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CHAPTER 13 BANKRUPTCY LAWS

There are five main types of bankruptcy cases set forth in the United States Bankruptcy Code. Here we discuss Chapter 13 Bankruptcy Laws which is one of the 2 types of bankruptcy most commonly used by individuals.

Click here for information on Chapter 7 Bankruptcy.

Click Here if you'd like to skip down to Bankruptcy Resources

Chapter 13 Bankruptcy Laws

In contrast to the Chapter 7 Bankruptcy, Chapter 13 bankruptcy laws (a debt repayment type of bankruptcy), enable the debtor to keep certain assets, such as a house or a car, by making payments to the trustee and/or the secured creditor over time.

It is different from a Chapter 7 because it allows the debtor to submit a "plan" to the trustee that sets for a payment schedule to creditors over time, usually three (3) to five (5) years.

The bankruptcy court must hold a confirmation hearing and determine whether the plan should be confirmed or needs modification in order to be confirmed.

The Bankruptcy Chapter 13 debtor typically remains in possession of the property of the estate and makes payments to creditors through the Chapter 13 trustee. The payments are based on the debtor's anticipated disposable income over the life of the plan (disposable income being the debtor's income minus the debtor's allowed expenses).

Unlike Chapter 7, under Chapter 13 bankruptcy laws the debtor does not receive an immediate discharge of debts. The debtor must complete the payments required under the plan before the discharge is received.

The debtor is protected from lawsuits, garnishments, and other creditor action while the plan is in effect. The discharge is also considerably broader (i.e., more debts are eliminated) under Chapter 13 than the discharge under Chapter 7.


Note that with the amendment to the bankruptcy laws in October, 2005, those debtors whose income exceed their state's "median income" may no longer be qualified to file a Chapter 7 case - and may be required to look at Chapter 13 Bankruptcy laws for relief from debt.

Each state has a "median state income" (and this number is based upon the number of persons living in the household) - if the debtors' total household income is below the median number (or if their allowable expenses bring the debtors' income below a certain level), the debtors can continue to seek a discharge of their debt through the Chapter 7 process.



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1. Release and Settlement Agreement
2. Credit Collection Cease Communication Letter
3. Expired Statute of Limitations Notice Letter
4. Credit Inquiry Information and Removal Letters
5. Letter to a Credit Report Agency That Co-Mingled Information
6. Letter to Credit Reporting Agency - Dispute Letters
7. Debt Collection Dispute Letter Packet
8. Good Will Adjustment to Remove Late Payment
9. Notice of Harassment to Debt Collector/Agency/Attorney/Firm
10. Negotiating a Settlement With Utility, Cable, or Satellite Companies
11. Letter to Settle Past Due Account
12. Negotiating Settlements with Creditors for Separation and Divorce Issues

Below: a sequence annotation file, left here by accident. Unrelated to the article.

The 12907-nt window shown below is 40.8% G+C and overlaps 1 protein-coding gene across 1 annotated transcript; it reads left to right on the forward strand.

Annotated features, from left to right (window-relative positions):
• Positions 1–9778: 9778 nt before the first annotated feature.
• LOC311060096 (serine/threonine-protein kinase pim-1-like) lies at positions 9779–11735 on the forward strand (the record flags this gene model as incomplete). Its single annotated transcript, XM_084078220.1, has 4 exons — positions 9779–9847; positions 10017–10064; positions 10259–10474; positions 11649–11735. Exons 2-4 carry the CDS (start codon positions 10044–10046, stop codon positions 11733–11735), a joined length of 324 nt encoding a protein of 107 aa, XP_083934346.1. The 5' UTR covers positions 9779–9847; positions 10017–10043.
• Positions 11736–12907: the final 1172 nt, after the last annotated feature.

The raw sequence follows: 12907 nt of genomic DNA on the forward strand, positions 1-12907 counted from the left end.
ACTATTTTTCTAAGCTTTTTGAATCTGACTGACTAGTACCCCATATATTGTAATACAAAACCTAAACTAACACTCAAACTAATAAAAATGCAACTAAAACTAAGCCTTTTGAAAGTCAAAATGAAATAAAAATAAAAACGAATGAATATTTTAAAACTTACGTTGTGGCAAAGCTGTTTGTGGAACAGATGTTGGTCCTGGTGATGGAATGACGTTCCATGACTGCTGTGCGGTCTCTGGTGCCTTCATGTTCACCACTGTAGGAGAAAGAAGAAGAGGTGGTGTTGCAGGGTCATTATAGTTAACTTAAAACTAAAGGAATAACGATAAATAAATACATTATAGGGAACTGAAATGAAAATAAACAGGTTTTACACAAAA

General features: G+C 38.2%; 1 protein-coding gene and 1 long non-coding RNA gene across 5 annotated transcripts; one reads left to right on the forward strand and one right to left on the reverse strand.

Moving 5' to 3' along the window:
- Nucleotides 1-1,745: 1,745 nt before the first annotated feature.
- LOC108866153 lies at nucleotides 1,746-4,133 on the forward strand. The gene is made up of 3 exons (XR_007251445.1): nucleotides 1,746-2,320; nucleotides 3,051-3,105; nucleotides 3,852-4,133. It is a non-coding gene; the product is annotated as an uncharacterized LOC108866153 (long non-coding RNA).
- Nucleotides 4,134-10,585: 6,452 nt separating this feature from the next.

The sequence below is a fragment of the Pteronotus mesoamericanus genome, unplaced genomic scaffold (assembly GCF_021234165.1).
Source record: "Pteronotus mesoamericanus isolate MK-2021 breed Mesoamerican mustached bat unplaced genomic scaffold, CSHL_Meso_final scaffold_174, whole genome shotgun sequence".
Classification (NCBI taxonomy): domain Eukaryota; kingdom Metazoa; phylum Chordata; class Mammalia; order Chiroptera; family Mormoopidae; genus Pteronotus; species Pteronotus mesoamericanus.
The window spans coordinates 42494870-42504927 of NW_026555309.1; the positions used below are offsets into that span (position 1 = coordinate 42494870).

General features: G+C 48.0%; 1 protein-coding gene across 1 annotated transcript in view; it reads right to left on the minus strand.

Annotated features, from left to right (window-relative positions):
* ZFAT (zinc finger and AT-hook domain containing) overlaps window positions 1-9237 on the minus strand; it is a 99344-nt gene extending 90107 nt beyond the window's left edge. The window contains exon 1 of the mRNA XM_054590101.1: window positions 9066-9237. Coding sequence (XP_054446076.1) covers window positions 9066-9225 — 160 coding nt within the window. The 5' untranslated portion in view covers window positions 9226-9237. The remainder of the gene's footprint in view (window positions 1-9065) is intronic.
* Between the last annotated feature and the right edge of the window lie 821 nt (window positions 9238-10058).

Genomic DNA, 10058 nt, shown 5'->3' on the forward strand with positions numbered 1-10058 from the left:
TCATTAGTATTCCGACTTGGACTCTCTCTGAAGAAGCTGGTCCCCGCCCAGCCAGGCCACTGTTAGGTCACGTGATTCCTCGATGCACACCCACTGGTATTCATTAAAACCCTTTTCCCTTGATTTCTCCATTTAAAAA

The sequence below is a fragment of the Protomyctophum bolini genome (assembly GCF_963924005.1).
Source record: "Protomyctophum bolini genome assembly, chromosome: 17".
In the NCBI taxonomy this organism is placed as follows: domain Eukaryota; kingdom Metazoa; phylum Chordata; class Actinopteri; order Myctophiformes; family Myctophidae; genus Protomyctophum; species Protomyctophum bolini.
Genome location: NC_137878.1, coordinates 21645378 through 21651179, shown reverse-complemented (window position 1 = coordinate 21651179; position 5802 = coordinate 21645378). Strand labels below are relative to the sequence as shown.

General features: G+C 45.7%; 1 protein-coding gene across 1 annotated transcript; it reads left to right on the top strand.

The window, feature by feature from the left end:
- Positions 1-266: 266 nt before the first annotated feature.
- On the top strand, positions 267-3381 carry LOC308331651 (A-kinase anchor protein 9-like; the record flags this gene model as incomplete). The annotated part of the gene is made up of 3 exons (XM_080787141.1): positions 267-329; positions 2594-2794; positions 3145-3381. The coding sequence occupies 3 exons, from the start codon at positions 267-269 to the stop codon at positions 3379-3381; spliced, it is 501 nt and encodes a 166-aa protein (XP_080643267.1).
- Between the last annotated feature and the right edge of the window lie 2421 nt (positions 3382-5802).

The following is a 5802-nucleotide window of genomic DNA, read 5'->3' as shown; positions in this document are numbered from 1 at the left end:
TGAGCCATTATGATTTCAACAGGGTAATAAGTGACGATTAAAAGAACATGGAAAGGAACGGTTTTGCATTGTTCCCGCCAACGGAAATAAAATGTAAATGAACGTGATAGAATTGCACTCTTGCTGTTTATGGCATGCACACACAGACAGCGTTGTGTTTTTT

Plus: Letter to Update Accounts or Debts That Were Discharged in a Bankruptcy

FEATURED ARTICLE
Common Mistakes Before Bankruptcy

There are many common mistakes that are often made before and during the bankruptcy process. Here is a short list of them:

  • Repaying money to relatives
    If you repay a relative anytime during the year prior to filing bankruptcy, the trustee can sue the relative to receive the money back to distribute to all of your creditors equally.

  • Not listing all creditors
    Make sure to list every single person or company you owe money to. Only if this list is completely accurate and complete will those debts be discharged at bankruptcy.

  • Transferring Assets
    Shifting assets to your children's name or a relative just prior to filing for bankruptcy is not permitted.

  • Concealing Assets
    Bankruptcy laws require full disclosure of all assets. The FBI fraud division, IRS auditors, and the Executive Office of the U.S. Trustee investigate bankruptcy filings. They will eventually find your assets even if you do not have them listed in your paperwork. It is a federal crime, a felony, to commit bankruptcy fraud. Do not take chances.

  • Credit Consolidation
    Be careful about credit consolidation companies. The airwaves are inundated with consolidation companies urging their solutions as a way to "avoid bankruptcy." However, even if you negotiate lower payments or a restructure your debt outside of bankruptcy, your credit score is still adversely affected just as with bankruptcy.

    You also should be aware that there could be income tax liability. In addition, don't be fooled, "not-for-profit" doesn't mean "free." These organizations are typically capitalized by banks and the credit card industry because they want to try to collect as much money from you as possible.

    Do You Have A Story or Question About
    Dealing With Bankruptcy?

    If you've got story to tell or an experience you've faced, please take a minute to share it. I'm sure that there's someone it could help in some way.

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    Return Home from Chapter 13 Bankruptcy Laws



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